Liked by 1 person

  4. As we speak, I am unnecessarily puffing up a methods section with details I have already published, just to make it look more legit. analysis new, but it is simple. But since people want long windedness, I must repeat myself.


  5. I think I agree with Jeremy here. If you want the Soc Science option (or Nature/natural science option) you just submit a short paper (20 pages). If you don’t, you submit a full manuscript. The current standard allows greater flexibility. I have also wasted time trying to cut a paper to match the ASA restriction. I think the methods standards have also increased in the discipline sufficiently to warrant more room to write about them. We also require fairly elaborate theory sections in most of our professionally published outlets (AJS, ASR, SF). How else can you cite and explain some argument in “Distinction” without room to write? Do people remember how long the ASA 20 page rule was in effect? Have these standards changed over time?

    Liked by 1 person

  6. ” I’ve presented at about 6 or 7 ASA paper sessions, and I’ve never really gotten any useful feedback at them. Ever.”


    It’s fun to jaw about paper length restrictions and 7-month lags and “number of appearance” rules that penalize the discipline’s most productive scholars and algorithms for assigning sessions that benefit declining and low-membership sections and a system for allocating overflow sessions that creates a strong incentive for authors to submit to regular sessions over section sessions. (At least one large section actually instructs its members to list regular sessions as their first choice, instead of its section’s own sessions.)

    Wait, where was I?

    Yes, the real problem with the ASA meetings is that the median quality of papers is low, session attendance is poor, and the odds of getting useful feedback are tiny. This feeds on itself: without intellectual or exposure benefits to presenting, there’s little incentive for established scholars to present, which lowers median quality and, in turn, the payoff to attending sessions. (Yes, established scholars can sometimes offer up stinkers, and less established scholars can sometimes offer up brilliant work; I’m talking about central tendencies, not universals.)

    Not all large disciplinary conferences have this problem. I’ve been to other flagship social science conferences, and was struck by the much higher ratio of tenured professor to grad student/assistant prof presenters. I don’t think it’s a coincidence that these conferences also had a much higher ratio of session attenders to lobby mill-ers and barflies.

    Liked by 2 people

  7. Some of us are frantically finishing our new papers before three pm today because yes, we need the travel funds, and yes, we want to publish, but we have not seriously had time for research since August, and even the most organized among us cannot manage to write next year’s ASA paper before we finish presenting this year’s. Personally, I wish that the submissions were in the 5-10 page range, enough to be able to tell if this is a real thing and not just an unrealized abstract but short enough so that we were not writing entire papers that we would not be able to touch on half of at the conference.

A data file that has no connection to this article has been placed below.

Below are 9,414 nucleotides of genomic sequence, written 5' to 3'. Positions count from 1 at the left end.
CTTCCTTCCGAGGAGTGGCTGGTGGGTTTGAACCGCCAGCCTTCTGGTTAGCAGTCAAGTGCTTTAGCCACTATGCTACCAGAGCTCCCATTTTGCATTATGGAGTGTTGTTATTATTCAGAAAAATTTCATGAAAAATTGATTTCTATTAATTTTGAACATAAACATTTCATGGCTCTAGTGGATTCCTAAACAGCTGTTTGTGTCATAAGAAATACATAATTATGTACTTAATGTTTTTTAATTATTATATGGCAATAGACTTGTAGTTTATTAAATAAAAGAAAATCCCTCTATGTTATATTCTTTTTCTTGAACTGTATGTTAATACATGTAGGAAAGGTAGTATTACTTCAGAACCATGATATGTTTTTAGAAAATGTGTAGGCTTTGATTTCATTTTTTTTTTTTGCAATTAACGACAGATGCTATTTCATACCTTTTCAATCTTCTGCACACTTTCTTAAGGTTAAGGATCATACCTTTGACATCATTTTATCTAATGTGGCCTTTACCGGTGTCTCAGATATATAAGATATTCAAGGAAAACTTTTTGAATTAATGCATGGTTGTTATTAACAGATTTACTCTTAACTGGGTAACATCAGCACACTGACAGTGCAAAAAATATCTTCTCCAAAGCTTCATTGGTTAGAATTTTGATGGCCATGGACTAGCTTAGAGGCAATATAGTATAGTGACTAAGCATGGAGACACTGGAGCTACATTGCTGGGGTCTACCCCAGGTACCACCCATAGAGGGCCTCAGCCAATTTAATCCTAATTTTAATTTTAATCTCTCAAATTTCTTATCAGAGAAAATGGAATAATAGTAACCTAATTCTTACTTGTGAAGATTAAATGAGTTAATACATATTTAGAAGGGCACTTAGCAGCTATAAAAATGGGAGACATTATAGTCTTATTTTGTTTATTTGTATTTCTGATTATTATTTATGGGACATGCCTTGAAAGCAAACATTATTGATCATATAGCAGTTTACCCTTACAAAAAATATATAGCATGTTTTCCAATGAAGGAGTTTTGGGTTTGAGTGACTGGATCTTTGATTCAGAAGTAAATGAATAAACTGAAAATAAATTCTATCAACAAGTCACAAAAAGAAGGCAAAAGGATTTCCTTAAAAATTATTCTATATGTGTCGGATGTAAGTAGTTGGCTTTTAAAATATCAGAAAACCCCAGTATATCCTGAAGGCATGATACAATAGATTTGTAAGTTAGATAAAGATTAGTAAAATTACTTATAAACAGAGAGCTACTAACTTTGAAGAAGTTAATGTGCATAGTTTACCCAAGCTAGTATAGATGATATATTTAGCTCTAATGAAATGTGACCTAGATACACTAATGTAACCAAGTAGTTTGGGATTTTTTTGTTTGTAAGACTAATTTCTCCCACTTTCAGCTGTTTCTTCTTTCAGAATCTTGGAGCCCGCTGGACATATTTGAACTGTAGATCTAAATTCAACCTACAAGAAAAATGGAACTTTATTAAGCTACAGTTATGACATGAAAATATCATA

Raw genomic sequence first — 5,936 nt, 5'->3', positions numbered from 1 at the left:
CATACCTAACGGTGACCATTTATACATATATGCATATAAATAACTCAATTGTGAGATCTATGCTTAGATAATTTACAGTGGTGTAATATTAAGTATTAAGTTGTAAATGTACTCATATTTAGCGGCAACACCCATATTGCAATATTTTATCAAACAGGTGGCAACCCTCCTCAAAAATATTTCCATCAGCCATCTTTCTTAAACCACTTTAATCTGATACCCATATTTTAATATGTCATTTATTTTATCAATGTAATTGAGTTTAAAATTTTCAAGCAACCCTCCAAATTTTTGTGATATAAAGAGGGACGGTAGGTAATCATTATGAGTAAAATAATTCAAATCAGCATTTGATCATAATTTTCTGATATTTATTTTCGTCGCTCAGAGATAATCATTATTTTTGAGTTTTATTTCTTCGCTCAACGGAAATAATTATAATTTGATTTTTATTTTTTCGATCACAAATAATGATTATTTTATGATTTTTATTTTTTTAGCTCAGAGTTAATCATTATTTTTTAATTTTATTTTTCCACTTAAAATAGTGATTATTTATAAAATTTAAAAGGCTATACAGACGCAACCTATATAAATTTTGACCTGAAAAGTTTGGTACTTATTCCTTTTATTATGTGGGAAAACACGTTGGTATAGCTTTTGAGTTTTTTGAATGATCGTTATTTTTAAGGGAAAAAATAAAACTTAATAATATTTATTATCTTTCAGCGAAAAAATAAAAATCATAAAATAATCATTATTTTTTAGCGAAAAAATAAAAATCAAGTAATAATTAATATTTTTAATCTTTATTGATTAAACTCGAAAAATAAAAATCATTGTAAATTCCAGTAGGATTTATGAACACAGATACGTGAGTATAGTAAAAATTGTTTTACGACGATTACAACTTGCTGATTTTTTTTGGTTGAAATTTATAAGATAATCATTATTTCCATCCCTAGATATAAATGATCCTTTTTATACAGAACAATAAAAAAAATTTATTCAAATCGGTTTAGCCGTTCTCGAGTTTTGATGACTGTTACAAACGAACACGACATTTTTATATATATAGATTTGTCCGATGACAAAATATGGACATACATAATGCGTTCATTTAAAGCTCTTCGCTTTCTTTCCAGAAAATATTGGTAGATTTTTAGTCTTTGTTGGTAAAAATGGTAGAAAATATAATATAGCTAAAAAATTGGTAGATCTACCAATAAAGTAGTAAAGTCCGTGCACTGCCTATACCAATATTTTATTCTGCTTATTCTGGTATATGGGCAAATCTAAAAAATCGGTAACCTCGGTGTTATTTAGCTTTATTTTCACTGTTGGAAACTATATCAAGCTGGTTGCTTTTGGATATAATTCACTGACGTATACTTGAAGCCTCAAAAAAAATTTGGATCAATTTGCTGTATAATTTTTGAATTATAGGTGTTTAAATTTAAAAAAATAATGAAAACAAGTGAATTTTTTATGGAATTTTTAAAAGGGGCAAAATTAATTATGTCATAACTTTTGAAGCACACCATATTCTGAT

In any case, counting paper length in terms of page numbers makes absolutely no sense. The paper I am working on right now is currently 20 pages including tables and references; if I slightly adjust the paper formatting, it becomes 38 pages. I had a paper returned from an ASA journal several years ago because the submission standards listed a page length but did not clarify that the page length would only be assessed once the paper was converted to 12-point Arial, and I write in the much-smaller Garamond (This policy has subsequently been clarified, though spacing is still not addressed). Now that we all write in word processing software with word count functions rather than pecking out our pages on typewriters, it seems to me that length guidelines would more usefully be expressed in word counts.

    Liked by 2 people

  8. In decades of going to ASA it’s been a rare presenter who had 20 pages of ideas to convey, let alone 35. I’m with Krippendorf above: the devil of ASA’s problems don’t lie in page limit and related details. Let’s get realistic and recognize that many (most) presentations are essentially work in progress reports and stop making all sessions pretend to be a panel of finished work.


  9. i agree with @mikaila above — 10 page max. that’s more than what you can actually present on in 15-20 mins. 20-35 pages is a journal draft ms that you then have to shrink back down to 8 pages or so to present. other conferences (like aaa and apsa) just want short or long abstracts. why is asa so special?